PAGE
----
Growing cyber crime has spurred proposals to strengthen the European Union’s specially dedicated security agency and set up a fund to help countries who suffer such attacks.
An increase in ransomware attacks such as this year’s WannaCry worm that locked up more than 200,000 computers around the world has convinced the European Commission to act.
The European Union’s executive proposed on Wednesday a common plan to coordinate the bloc’s response in case of a large-scale attack and a cyber security emergency response fund.
“Our initiatives strengthen cooperation and coordination so that Europe tackles them (cyber security challenges) together,” Andrus Ansip, Commission Vice-President for the digital single market said in a statement.
The revamped cyber security agency would work on annual pan-European exercises and contribute to the improvement of EU and national public authorities’ capabilities and expertise.
The Commission also proposed a Cybersecurity Research and Competence Centre to gather expertise and support new technologies, such as assessing encryption methods.
The proposal includes an EU certification framework to evaluate the cyber security level of products and services.
While the industry applauded the push for greater cyber security measures, it expressed caution on certification.
“We caution against the development of a regional EU scheme as this would do little to raise Europe’s cyber resilience,” said Thomas Boue, Director General for Policy in EMEA at BSA, the software companies’ trade association that represents the likes of Adobe, Apple and Microsoft.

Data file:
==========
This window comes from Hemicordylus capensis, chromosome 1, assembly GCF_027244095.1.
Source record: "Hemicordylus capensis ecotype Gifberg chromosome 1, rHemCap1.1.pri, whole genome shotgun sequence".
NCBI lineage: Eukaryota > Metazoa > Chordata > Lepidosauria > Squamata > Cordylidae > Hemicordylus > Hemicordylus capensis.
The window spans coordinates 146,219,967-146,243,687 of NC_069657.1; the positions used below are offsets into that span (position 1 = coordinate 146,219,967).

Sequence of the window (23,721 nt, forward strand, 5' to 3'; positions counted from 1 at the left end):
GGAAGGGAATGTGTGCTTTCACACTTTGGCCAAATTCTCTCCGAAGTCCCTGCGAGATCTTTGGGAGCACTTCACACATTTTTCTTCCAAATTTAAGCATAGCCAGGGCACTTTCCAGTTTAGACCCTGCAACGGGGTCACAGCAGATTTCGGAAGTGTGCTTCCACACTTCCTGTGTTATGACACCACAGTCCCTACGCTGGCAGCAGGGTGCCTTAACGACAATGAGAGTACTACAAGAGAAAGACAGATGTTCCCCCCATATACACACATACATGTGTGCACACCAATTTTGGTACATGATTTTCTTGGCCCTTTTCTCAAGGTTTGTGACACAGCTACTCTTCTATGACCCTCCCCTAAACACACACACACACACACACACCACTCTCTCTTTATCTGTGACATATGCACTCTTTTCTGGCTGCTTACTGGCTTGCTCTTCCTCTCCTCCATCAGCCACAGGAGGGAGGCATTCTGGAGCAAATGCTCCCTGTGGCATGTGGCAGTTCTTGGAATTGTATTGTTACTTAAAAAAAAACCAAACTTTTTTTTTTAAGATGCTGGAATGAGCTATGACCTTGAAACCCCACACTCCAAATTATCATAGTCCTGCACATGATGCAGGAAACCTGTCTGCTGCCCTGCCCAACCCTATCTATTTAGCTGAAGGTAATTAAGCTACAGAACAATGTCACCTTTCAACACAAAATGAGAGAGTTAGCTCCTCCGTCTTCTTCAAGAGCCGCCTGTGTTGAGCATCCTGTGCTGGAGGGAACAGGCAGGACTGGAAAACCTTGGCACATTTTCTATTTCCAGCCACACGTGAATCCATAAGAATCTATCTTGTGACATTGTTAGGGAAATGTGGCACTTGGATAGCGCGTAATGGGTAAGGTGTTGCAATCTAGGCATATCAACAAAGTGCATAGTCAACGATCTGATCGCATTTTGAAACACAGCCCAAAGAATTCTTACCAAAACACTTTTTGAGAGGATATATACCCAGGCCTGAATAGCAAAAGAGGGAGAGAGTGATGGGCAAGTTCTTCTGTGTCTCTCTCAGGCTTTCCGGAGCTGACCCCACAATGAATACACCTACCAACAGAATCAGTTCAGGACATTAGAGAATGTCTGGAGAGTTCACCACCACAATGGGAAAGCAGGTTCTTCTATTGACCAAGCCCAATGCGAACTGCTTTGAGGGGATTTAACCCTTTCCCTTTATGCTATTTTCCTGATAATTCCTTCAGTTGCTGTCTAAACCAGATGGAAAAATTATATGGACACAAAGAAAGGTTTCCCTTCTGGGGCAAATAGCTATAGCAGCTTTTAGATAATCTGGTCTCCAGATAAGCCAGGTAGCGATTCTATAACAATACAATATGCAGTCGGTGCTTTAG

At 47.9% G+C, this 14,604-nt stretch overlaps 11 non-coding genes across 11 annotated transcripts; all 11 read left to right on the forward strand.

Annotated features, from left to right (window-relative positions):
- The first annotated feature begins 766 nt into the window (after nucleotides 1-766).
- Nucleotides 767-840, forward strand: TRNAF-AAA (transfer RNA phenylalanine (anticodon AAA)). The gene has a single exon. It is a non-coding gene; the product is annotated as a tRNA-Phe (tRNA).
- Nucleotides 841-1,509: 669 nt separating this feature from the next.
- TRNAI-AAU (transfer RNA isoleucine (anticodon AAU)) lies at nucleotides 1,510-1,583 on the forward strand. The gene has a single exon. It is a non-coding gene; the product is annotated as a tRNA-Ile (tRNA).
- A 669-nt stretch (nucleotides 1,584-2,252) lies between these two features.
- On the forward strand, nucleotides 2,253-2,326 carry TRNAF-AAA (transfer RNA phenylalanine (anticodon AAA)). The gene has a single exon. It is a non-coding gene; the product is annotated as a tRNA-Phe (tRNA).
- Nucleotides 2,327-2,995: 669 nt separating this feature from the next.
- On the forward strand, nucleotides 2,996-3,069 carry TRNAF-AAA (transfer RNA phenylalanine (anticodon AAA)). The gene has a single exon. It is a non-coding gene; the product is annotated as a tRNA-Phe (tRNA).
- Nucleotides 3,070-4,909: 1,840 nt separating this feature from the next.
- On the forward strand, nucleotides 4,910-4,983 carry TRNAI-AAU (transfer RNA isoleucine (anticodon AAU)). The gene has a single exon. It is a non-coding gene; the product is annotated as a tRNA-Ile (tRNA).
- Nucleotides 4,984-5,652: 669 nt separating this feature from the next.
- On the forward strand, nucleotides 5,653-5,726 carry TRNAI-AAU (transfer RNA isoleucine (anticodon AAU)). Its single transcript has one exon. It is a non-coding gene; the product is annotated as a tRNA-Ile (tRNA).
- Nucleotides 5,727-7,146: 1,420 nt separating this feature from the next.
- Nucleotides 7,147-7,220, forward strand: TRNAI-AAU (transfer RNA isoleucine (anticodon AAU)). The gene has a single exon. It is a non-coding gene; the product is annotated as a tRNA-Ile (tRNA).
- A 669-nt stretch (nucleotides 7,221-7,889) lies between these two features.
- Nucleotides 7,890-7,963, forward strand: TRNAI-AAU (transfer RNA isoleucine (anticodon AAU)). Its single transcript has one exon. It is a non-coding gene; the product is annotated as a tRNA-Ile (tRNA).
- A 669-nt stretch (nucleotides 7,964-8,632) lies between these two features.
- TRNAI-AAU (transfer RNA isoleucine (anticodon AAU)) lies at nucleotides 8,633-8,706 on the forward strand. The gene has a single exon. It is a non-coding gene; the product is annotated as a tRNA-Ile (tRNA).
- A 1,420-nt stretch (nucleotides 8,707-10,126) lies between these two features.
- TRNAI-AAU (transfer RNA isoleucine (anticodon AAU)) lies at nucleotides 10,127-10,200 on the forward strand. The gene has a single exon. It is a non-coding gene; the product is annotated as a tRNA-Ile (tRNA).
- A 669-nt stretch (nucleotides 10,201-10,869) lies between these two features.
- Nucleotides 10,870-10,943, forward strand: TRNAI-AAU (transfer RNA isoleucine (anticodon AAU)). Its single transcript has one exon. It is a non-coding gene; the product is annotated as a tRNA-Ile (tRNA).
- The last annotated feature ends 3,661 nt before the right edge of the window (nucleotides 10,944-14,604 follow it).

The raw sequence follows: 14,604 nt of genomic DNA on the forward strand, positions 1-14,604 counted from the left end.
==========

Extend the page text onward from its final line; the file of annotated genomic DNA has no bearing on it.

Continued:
END TO DATA LOCALISATION
Separately, the Commission proposed a regulation prohibiting unjustified data localisation measures in the EU as it seeks to ensure the bloc can benefit from new data-driven technologies.
Under the proposed law national governments will not be able to require that companies store data within their borders except for justified public security reasons.
However authorities will be able to access data stored in another member state, for example tax data.
The Commission also wants to make it easier for firms to switch providers of cloud computing by avoiding vendor lock-in practices. It will work with industry to have more transparency on portability conditions in cloud providers’ contracts.
Some in the industry welcomed the free flow of data proposal, calling it a step in the right direction.
“The European Commission has chosen to promote innovation and growth across Europe,” Liam Benham, Vice President, Government and Regulatory Affairs, Europe at IBM, said.
Both the cyber security and data proposals will need to be approved by the European Parliament and member states before becoming law.
(Reporting by Julia Fioretti; editing by Alexander Smith)
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